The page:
As the poems became more formally ambitious, the hunt for source material took me deeper into the archives. I bought his books, looked up interviews from the 80s and 90s, viewed a string of campaign speeches, transcribed his paid appearances on wrestling shows and McDonald's commercials, and trawled through his seemingly infinite Twitter feed.

This research provided the material for compositions including haikus and one narrative poem that nearly fell apart when I could not verify a source. (It eventually turned out better, if more surreal, than I'd expected.) I did have to abandon an attempt at a sonnet - finding enough effective 10-syllable rhymes turned out to be beyond me – but in the end I completed more than enough poems for a collection.

At times I convinced myself (perhaps in order not to give up) that there was a higher purpose to this labour. The comedian Peter Serafinowicz’s Sassy Trump videos gave Trump a comically camp voice, allowing us to listen to Trump's patter anew in isolation from his normal baritone. Maybe my poems could defamiliarise his words in a similar way, by packaging them as poetry not news content. Maybe I could help readers get out of the well-worn grooves of response that tired media formats have created.

Having got some distance from the project, I can gladly accept now that the poems are 90 per cent nonsense. But I still believe that taken as a whole the collection reveals something interesting about Trump. It's a snapshot of his verbal output through the ages and across his guises (as washed up playboy, as reality TV star, as political Messiah). It captures the flavour of how he speaks and thinks.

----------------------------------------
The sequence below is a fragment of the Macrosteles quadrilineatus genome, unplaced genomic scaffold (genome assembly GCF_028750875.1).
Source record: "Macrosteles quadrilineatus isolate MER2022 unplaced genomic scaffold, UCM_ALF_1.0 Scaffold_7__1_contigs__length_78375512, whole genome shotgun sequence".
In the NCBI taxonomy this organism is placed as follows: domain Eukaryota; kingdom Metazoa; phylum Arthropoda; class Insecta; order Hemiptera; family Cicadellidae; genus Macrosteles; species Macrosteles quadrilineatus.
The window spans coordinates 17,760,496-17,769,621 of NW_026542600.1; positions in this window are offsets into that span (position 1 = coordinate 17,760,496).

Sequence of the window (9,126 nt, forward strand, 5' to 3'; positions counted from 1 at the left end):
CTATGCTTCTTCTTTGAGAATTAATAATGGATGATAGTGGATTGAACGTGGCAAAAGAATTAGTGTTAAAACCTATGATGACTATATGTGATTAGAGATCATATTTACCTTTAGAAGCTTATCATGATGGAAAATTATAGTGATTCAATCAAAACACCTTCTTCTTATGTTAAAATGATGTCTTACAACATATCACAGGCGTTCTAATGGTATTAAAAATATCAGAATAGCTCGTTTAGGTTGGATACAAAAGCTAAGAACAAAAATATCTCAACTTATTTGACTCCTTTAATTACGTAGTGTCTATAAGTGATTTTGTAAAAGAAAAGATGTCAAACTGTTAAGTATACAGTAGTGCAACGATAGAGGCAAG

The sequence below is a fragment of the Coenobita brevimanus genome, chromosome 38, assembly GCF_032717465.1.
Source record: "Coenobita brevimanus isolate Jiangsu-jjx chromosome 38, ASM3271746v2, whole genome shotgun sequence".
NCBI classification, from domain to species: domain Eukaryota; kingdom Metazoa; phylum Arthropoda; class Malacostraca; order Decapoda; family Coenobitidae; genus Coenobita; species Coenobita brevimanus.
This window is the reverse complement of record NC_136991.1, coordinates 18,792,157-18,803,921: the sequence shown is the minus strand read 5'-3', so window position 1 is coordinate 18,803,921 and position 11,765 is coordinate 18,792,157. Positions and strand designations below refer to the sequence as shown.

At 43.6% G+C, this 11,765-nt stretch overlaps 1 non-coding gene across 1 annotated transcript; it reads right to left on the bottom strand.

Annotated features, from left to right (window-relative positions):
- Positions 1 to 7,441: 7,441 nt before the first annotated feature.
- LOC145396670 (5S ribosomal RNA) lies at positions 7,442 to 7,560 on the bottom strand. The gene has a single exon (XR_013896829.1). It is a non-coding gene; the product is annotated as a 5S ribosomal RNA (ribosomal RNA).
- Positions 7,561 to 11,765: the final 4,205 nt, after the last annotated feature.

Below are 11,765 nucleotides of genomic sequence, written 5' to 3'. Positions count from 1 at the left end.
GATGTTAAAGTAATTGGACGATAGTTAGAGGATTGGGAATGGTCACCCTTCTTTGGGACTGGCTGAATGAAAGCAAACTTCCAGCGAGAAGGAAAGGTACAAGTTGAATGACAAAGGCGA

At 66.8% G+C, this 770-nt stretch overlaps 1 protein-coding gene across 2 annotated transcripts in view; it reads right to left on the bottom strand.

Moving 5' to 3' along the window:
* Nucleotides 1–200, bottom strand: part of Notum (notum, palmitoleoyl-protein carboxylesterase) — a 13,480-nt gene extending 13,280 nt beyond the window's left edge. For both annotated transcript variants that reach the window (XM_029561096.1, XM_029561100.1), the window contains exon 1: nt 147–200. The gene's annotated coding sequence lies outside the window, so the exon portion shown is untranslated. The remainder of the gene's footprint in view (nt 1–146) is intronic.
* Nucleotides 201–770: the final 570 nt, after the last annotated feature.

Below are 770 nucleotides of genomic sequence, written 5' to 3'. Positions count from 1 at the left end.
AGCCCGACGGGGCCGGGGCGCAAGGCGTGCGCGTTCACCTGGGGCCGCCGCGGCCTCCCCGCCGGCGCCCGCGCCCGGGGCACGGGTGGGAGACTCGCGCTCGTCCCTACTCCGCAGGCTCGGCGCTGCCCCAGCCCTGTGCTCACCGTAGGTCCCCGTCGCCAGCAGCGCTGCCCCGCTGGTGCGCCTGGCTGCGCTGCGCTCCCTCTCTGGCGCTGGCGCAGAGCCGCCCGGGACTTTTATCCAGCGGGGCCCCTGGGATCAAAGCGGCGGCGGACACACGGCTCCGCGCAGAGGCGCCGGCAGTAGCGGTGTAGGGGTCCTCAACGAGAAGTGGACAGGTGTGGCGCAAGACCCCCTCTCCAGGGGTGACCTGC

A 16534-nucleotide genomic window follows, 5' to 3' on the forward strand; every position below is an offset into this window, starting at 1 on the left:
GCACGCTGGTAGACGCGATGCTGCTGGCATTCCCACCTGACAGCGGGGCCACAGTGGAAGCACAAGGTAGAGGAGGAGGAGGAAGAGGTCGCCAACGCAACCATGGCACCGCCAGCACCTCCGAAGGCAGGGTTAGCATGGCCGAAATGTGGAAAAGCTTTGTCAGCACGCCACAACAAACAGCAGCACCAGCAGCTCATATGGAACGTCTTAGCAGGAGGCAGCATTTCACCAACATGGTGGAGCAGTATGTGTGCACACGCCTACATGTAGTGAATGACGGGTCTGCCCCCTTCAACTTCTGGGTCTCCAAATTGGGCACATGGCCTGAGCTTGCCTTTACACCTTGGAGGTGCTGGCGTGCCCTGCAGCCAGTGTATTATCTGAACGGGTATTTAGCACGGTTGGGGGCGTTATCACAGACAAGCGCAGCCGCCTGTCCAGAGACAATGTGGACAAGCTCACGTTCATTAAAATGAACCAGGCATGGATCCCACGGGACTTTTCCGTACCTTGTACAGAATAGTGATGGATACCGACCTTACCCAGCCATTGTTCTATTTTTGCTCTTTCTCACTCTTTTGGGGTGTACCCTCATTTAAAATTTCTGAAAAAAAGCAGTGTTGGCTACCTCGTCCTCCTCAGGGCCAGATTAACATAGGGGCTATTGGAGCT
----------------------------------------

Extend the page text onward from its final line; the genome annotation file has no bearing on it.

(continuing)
Having read so much of Trump's oeuvre, the thing that struck me most was how consistent he has been stylistically. The choppy short sentences, pared down vocabulary and preoccupations are always there, as is his ability to sense what his core audience wants, give them slightly more than they asked for, and make them think they wanted that, too. I found very few moments where he “breaks character” or reflects on his strategies for manipulating an audience or dominating an opponent. He just does it.

So having wondered at the start if there was another Trump hidden beneath the surface of the one we know, I arrived at an answer. No, there probably isn't. As he's repeatedly said himself, he is who he is. And who he is is a weirdly authentic bullshit artist.

MAGA!1

Will Smith did a great job by smacking the guy “reporter” who kissed him2
Together we're going to fix our rigged system3
Sarah Jessica Parker voted “unsexiest woman alive” – I agree4
We must keep “evil” out of our country5
A person who is very flat chested is very hard to be a ten6
We're going to make America great again7

1 Tweet criticising Hillary Clinton, 21 December 2015
2 Tweet referencing Will Smith's red carpet incident, 21 May 2012
3 Campaign rally in St Augustine, Florida, 24 October 2016
4 Tweet criticising Sarah Jessica Parker, 26 October 2012
5 Tweet, 3 February 2017
6 Discussing female beauty in an interview on The Howard Stern Show, 2005
7 Hardball with Chris Matthews, MSNBC, 22 April 2016

Pittsburgh, not Paris1

Kate Middleton is great – but she shouldn't be sunbathing in the nude
It's really cold outside3
NBC News just called it the Great Freeze4
Thus, as of today, the United States will cease all implementation of the non-binding Paris Accord5
We want global warming right now!6

1, 5 Paris Climate Accord exit speech, 1 June 2017
2 Tweet, 17 September 2012
3 Tweet, 19 October 2015
4 Tweet, 25 January 2014
6 Tweet, 27 May 2013 

Rob Sears is the author of The Beautiful Poetry of Donald Trump (Canongate, out now). He's previously written fiction and comedy for McSweeney’s and Audible.